Why Induction Stoves Are Better Than Gas Stoves
Imagine you’re moving into an apartment or a house. You ask the owner if there are any concerns you should know about.
The owner replies no, other than the highly explosive material coursing through your walls and foundation. They add that there’s no need to worry about the risk of explosion, in the event of an earthquake that ruptures the pipes (which are outdated and sensitive, but not a concern). Also, the low levels of toxic gas seeping from your appliances is totally normal. It only comes out when you use them.
Would you feel safe moving in?
For the most part, residents aren’t offered much choice: Gas has been the dominant energy source for heating and powering homes since the 1930s. Yet this dirty fossil fuel harms our health by filling interiors with toxic pollutants that accumulate over a lifetime. Recently, a study found that indoor pollutants leaked from gas stoves cause one in eight cases of asthma in children in the U.S.
Soon after the study’s release, a federal consumer protection official said his agency is considering whether to regulate new gas stoves in households. The agency will begin a formal review process to obtain public input–and Republicans and the fossil fuel industry are already pushing back hard.
Gas may be a mainstay for heating homes, cooking food, and drying clothes, but it’s always been a deadly tradeoff. In the last nine years, gas infrastructure and distribution has caused dozens of fatalities, hundreds of injuries, and forced over 30,000 people to evacuate their homes. Within those giant numbers are tragic stories of real people whose homes were damaged and lives destroyed–like when a gas pipeline exploded in San Bruno, California in 2010, creating a 72-foot crater and killing 8 people.
Inside the home, gas appliances emit toxic particulate matter that we breathe every day. Gas stoves fill our homes with chemicals like nitrogen oxide, formaldehyde, and carbon monoxide, which can cause severe lung impairments and increased risk of cardiovascular disease. Without proper ventilation, a house with a gas burner can reach toxic indoor air quality levels that far exceed the EPA’s health recommendation – for outdoor air.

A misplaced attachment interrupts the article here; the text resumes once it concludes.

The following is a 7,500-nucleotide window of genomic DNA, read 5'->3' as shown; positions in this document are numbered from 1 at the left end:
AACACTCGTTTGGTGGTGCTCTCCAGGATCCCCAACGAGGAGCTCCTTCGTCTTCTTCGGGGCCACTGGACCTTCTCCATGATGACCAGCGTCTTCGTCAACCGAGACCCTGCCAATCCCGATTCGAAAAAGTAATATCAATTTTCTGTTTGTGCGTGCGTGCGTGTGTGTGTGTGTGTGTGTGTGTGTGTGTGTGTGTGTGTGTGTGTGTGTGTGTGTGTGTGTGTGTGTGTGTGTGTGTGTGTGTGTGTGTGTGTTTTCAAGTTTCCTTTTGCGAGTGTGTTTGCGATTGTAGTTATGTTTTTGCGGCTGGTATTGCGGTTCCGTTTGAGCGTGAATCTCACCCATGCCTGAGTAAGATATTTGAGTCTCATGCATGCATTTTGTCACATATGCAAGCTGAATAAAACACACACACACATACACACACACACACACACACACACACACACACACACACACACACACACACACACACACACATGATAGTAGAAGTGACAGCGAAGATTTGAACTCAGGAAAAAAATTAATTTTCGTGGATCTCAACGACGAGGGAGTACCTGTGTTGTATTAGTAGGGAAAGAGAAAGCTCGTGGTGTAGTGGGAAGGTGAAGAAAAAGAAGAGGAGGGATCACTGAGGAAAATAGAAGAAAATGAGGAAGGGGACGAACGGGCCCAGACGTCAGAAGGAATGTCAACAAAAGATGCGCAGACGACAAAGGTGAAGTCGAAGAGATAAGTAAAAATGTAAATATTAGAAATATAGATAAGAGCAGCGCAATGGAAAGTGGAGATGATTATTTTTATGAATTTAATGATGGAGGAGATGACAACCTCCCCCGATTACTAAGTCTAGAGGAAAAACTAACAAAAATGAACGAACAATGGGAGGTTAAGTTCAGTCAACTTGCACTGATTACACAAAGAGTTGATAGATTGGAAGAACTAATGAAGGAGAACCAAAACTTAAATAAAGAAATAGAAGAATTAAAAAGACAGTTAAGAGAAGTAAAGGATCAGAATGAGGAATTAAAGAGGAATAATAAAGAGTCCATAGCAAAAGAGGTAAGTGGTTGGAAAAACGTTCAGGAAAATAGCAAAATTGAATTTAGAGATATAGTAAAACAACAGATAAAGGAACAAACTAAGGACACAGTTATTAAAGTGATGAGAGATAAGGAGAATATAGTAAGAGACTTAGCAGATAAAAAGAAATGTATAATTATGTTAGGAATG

Along with endangering public health, extracting fossil fuels and burning them in our homes also creates climate pollution. Heating and powering buildings with gas creates about 10% of greenhouse emissions in the U.S. With climate change intensifying the destructive power of weather events, it’s even more imperative that we remove dirty fuels from our homes and energy grid.
The good news is that a future where anyone can live in a healthy home free of gas pollutants is more than a green dream. Thanks to the Inflation Reduction Act passed in 2022, consumers can now claim an $840 rebate when buying an electric stove. Switching from gas to electric appliances would remove deadly chemicals from our living spaces and our environment. Making sure that any new housing we build is all-electric can alleviate a public health crisis in our housing supply while helping protect us all from climate catastrophe.
John Osgood for Earthjustice
“We’ve taken 150 years of fossil fuel infrastructure as a given, because it’s been here so long,” says Mari Rose Taruc of the California-based nonprofit Reclaim Our Power, which advocates for a safe, reliable, community-and-worker-owned energy system. “But when people see something cleaner and better, it changes our expectations. It might sound cliché, but there’s a lot of psychology simply starting by believing that these things are possible.”
The utility companies responsible for pumping gas through the nation’s arteries could choose health over profit by investing in clean energy. But gas’s dominance is ingrained in our society: more than half of U.S. households run on gas power, and the residential sector alone sucks up 16% of the total gas consumption in the U.S.
Homeowners can choose to switch their appliances to electric power, but utilities don’t make it easy. Taruc explains that investor-owned or private utilities often lobby for laws that make it hard for people to switch to renewable energy. That’s because private utilities don’t want to share access to the ability to profit from clean energy — which would take money away from the wealthy investors that control them.